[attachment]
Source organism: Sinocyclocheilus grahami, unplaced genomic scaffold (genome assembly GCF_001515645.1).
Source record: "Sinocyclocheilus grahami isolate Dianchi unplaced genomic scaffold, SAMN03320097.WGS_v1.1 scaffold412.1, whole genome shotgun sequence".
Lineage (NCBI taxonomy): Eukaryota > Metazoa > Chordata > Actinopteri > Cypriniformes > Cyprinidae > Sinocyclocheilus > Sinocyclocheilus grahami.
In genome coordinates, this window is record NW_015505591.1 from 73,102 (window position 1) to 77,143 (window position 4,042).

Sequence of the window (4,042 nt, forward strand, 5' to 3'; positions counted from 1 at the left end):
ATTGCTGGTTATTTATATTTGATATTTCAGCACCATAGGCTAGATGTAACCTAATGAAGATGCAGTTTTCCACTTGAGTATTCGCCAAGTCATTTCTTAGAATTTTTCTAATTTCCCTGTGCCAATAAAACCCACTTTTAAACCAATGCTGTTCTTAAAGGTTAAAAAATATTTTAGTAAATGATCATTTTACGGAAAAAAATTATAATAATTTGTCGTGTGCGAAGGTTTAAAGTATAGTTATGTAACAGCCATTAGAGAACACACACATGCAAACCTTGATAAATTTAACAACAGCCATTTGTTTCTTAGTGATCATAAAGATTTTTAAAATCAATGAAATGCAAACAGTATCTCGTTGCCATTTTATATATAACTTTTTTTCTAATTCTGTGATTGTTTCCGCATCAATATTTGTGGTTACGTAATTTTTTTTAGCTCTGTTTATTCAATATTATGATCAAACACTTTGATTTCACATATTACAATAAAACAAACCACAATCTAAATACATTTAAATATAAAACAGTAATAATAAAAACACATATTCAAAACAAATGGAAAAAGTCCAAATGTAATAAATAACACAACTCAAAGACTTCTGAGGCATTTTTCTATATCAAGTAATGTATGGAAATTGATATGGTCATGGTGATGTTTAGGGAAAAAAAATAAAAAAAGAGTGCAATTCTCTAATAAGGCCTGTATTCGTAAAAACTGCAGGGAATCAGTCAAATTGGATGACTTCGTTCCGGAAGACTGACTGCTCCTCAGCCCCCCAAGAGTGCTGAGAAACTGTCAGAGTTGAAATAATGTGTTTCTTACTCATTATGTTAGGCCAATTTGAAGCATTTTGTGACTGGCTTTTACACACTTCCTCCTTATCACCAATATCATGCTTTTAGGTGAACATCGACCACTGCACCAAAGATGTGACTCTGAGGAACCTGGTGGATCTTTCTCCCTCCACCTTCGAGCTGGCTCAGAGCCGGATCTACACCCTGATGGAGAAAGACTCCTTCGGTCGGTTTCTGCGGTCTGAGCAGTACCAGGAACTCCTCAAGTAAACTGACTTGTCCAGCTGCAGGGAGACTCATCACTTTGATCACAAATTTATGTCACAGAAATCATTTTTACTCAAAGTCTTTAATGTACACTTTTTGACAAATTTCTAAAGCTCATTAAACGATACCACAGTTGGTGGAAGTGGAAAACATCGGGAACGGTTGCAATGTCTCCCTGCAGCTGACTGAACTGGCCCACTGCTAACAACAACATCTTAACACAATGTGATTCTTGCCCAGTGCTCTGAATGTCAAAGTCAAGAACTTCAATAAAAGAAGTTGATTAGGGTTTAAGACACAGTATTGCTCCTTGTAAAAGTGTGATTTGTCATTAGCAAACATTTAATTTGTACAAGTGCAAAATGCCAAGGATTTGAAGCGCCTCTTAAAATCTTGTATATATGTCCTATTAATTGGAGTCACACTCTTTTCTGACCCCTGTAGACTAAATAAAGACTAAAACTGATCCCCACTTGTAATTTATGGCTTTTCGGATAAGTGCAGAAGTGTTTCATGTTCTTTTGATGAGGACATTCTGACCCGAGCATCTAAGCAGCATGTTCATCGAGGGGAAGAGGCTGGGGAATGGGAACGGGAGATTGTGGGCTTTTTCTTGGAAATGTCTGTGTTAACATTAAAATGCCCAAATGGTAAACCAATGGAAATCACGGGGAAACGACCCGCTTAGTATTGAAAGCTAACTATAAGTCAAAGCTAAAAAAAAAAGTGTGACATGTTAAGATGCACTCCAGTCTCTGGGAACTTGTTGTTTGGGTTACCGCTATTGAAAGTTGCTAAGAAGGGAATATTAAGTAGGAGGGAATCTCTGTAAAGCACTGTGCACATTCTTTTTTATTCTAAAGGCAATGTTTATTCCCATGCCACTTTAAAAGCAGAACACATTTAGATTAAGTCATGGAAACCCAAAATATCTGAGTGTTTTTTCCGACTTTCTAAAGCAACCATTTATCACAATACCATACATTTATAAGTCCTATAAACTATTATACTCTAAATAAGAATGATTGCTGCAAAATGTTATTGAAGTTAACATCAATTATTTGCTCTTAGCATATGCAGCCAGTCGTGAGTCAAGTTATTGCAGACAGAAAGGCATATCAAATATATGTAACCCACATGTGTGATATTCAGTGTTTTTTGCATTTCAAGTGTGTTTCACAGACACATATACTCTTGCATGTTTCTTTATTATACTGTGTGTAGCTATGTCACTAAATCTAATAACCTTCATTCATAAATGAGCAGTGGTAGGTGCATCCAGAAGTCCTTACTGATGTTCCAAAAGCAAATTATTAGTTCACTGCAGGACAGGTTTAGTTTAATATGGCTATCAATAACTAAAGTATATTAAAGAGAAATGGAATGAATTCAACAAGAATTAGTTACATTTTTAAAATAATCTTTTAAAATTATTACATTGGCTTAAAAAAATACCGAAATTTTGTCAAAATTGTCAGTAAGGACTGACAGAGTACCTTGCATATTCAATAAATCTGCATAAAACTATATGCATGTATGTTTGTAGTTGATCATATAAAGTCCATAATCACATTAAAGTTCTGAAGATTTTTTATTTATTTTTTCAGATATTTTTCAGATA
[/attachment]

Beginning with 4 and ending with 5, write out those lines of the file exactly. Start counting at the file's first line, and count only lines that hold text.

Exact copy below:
In genome coordinates, this window is record NW_015505591.1 from 73,102 (window position 1) to 77,143 (window position 4,042).

Sequence of the window (4,042 nt, forward strand, 5' to 3'; positions counted from 1 at the left end):